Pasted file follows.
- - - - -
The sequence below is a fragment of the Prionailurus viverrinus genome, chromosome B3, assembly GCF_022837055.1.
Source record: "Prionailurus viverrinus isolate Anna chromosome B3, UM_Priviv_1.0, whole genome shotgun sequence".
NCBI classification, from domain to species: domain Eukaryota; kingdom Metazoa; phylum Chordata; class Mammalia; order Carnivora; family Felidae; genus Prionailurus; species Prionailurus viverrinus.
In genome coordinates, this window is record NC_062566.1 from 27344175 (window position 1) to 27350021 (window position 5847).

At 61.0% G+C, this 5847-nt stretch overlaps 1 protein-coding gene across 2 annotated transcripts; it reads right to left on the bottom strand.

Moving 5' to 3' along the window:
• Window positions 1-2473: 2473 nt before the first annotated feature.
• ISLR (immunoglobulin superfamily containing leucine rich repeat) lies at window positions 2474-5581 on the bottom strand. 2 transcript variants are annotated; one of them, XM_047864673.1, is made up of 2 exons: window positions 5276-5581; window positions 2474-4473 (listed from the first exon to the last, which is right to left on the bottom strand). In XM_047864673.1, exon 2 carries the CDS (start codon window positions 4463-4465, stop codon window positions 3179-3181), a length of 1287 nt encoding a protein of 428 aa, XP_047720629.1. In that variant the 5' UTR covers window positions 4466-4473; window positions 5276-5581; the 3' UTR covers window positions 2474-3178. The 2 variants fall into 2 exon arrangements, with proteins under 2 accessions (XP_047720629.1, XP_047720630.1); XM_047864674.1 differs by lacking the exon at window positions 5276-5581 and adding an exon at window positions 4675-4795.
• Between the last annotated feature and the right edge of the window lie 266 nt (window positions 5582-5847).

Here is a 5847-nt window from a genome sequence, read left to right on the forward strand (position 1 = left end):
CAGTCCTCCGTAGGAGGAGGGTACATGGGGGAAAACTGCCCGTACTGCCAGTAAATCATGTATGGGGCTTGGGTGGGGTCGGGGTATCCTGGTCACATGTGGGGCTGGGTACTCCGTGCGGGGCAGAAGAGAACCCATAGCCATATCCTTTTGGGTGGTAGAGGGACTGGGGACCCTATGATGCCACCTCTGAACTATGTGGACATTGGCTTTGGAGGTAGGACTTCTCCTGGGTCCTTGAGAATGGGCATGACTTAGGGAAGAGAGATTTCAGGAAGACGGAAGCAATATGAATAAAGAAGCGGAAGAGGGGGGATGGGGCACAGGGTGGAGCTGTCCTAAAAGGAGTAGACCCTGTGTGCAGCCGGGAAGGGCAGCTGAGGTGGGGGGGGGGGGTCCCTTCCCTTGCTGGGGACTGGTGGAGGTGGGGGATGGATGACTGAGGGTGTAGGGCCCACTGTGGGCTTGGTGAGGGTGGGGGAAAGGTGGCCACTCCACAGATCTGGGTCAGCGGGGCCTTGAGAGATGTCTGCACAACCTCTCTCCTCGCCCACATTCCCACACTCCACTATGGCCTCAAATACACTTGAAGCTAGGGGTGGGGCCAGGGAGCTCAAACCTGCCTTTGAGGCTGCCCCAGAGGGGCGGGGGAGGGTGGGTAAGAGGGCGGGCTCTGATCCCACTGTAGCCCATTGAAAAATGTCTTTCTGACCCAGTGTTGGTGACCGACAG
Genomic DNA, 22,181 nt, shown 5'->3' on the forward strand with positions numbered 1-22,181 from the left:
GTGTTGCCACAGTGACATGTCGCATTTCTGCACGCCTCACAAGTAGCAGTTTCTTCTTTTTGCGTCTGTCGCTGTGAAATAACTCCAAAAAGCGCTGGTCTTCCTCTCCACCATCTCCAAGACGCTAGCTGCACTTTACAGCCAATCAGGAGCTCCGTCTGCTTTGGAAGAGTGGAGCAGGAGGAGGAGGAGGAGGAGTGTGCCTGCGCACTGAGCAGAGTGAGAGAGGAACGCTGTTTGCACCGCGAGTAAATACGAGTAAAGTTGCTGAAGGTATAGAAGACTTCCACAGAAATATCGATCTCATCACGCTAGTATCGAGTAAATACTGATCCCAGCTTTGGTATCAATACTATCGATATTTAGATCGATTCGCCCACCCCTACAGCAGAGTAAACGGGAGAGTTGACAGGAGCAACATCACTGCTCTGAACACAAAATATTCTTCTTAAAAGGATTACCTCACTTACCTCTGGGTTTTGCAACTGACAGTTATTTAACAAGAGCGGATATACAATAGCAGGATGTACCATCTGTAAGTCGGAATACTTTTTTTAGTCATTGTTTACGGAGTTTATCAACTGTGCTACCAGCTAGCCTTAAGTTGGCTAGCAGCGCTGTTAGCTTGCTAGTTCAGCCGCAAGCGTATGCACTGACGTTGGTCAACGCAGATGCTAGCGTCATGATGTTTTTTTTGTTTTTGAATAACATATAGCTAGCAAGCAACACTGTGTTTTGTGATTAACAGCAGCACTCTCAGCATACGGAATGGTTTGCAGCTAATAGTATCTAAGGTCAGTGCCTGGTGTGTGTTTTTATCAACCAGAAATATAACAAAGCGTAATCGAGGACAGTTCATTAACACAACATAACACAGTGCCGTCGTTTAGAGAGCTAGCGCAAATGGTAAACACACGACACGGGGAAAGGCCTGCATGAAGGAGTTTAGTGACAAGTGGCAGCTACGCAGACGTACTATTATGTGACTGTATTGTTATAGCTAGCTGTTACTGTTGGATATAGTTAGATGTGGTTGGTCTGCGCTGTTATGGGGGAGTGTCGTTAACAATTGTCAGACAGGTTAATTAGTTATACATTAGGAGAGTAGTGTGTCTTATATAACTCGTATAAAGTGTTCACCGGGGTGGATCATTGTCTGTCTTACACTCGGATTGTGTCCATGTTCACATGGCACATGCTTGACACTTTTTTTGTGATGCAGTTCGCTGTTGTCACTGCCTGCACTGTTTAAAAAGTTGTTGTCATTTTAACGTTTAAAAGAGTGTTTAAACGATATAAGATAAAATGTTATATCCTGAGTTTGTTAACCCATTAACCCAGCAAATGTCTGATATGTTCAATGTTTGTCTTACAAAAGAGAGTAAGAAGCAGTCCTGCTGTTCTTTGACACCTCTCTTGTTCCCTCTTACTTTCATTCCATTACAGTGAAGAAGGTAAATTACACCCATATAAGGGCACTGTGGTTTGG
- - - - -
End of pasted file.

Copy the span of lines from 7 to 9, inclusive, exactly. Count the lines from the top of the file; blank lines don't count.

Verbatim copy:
• Window positions 1-2473: 2473 nt before the first annotated feature.
• ISLR (immunoglobulin superfamily containing leucine rich repeat) lies at window positions 2474-5581 on the bottom strand. 2 transcript variants are annotated; one of them, XM_047864673.1, is made up of 2 exons: window positions 5276-5581; window positions 2474-4473 (listed from the first exon to the last, which is right to left on the bottom strand). In XM_047864673.1, exon 2 carries the CDS (start codon window positions 4463-4465, stop codon window positions 3179-3181), a length of 1287 nt encoding a protein of 428 aa, XP_047720629.1. In that variant the 5' UTR covers window positions 4466-4473; window positions 5276-5581; the 3' UTR covers window positions 2474-3178. The 2 variants fall into 2 exon arrangements, with proteins under 2 accessions (XP_047720629.1, XP_047720630.1); XM_047864674.1 differs by lacking the exon at window positions 5276-5581 and adding an exon at window positions 4675-4795.
• Between the last annotated feature and the right edge of the window lie 266 nt (window positions 5582-5847).